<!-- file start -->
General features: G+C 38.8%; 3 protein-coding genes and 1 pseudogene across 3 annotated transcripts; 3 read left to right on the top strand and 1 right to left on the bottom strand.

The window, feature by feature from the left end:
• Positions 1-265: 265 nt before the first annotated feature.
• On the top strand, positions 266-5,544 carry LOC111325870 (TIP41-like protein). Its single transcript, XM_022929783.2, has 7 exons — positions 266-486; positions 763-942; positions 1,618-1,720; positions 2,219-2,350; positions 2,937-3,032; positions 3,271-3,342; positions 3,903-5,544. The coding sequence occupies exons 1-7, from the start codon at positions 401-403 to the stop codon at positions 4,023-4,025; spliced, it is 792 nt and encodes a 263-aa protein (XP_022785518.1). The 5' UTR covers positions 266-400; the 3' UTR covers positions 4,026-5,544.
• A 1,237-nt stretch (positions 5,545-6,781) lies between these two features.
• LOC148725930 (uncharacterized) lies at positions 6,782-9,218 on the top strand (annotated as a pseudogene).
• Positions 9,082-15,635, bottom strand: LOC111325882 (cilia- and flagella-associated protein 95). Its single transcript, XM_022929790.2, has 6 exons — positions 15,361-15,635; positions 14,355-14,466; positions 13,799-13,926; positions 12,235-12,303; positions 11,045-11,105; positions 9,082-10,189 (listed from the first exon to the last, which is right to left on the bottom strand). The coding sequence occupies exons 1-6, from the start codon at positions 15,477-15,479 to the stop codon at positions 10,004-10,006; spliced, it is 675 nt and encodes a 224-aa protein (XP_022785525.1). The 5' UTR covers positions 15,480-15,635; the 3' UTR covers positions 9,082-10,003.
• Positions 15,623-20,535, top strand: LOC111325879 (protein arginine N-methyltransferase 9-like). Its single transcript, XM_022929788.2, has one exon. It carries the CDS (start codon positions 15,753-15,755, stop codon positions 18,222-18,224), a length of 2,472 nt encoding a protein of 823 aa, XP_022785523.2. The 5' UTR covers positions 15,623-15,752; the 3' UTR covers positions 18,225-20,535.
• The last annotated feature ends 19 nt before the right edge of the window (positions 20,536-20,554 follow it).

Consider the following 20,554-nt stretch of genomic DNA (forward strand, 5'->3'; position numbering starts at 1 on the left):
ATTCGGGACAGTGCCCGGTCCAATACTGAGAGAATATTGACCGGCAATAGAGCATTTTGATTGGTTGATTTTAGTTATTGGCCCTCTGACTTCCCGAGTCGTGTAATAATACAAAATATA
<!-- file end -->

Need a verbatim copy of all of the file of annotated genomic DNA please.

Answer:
General features: G+C 38.8%; 3 protein-coding genes and 1 pseudogene across 3 annotated transcripts; 3 read left to right on the top strand and 1 right to left on the bottom strand.

The window, feature by feature from the left end:
• Positions 1-265: 265 nt before the first annotated feature.
• On the top strand, positions 266-5,544 carry LOC111325870 (TIP41-like protein). Its single transcript, XM_022929783.2, has 7 exons — positions 266-486; positions 763-942; positions 1,618-1,720; positions 2,219-2,350; positions 2,937-3,032; positions 3,271-3,342; positions 3,903-5,544. The coding sequence occupies exons 1-7, from the start codon at positions 401-403 to the stop codon at positions 4,023-4,025; spliced, it is 792 nt and encodes a 263-aa protein (XP_022785518.1). The 5' UTR covers positions 266-400; the 3' UTR covers positions 4,026-5,544.
• A 1,237-nt stretch (positions 5,545-6,781) lies between these two features.
• LOC148725930 (uncharacterized) lies at positions 6,782-9,218 on the top strand (annotated as a pseudogene).
• Positions 9,082-15,635, bottom strand: LOC111325882 (cilia- and flagella-associated protein 95). Its single transcript, XM_022929790.2, has 6 exons — positions 15,361-15,635; positions 14,355-14,466; positions 13,799-13,926; positions 12,235-12,303; positions 11,045-11,105; positions 9,082-10,189 (listed from the first exon to the last, which is right to left on the bottom strand). The coding sequence occupies exons 1-6, from the start codon at positions 15,477-15,479 to the stop codon at positions 10,004-10,006; spliced, it is 675 nt and encodes a 224-aa protein (XP_022785525.1). The 5' UTR covers positions 15,480-15,635; the 3' UTR covers positions 9,082-10,003.
• Positions 15,623-20,535, top strand: LOC111325879 (protein arginine N-methyltransferase 9-like). Its single transcript, XM_022929788.2, has one exon. It carries the CDS (start codon positions 15,753-15,755, stop codon positions 18,222-18,224), a length of 2,472 nt encoding a protein of 823 aa, XP_022785523.2. The 5' UTR covers positions 15,623-15,752; the 3' UTR covers positions 18,225-20,535.
• The last annotated feature ends 19 nt before the right edge of the window (positions 20,536-20,554 follow it).

Consider the following 20,554-nt stretch of genomic DNA (forward strand, 5'->3'; position numbering starts at 1 on the left):
ATTCGGGACAGTGCCCGGTCCAATACTGAGAGAATATTGACCGGCAATAGAGCATTTTGATTGGTTGATTTTAGTTATTGGCCCTCTGACTTCCCGAGTCGTGTAATAATACAAAATATA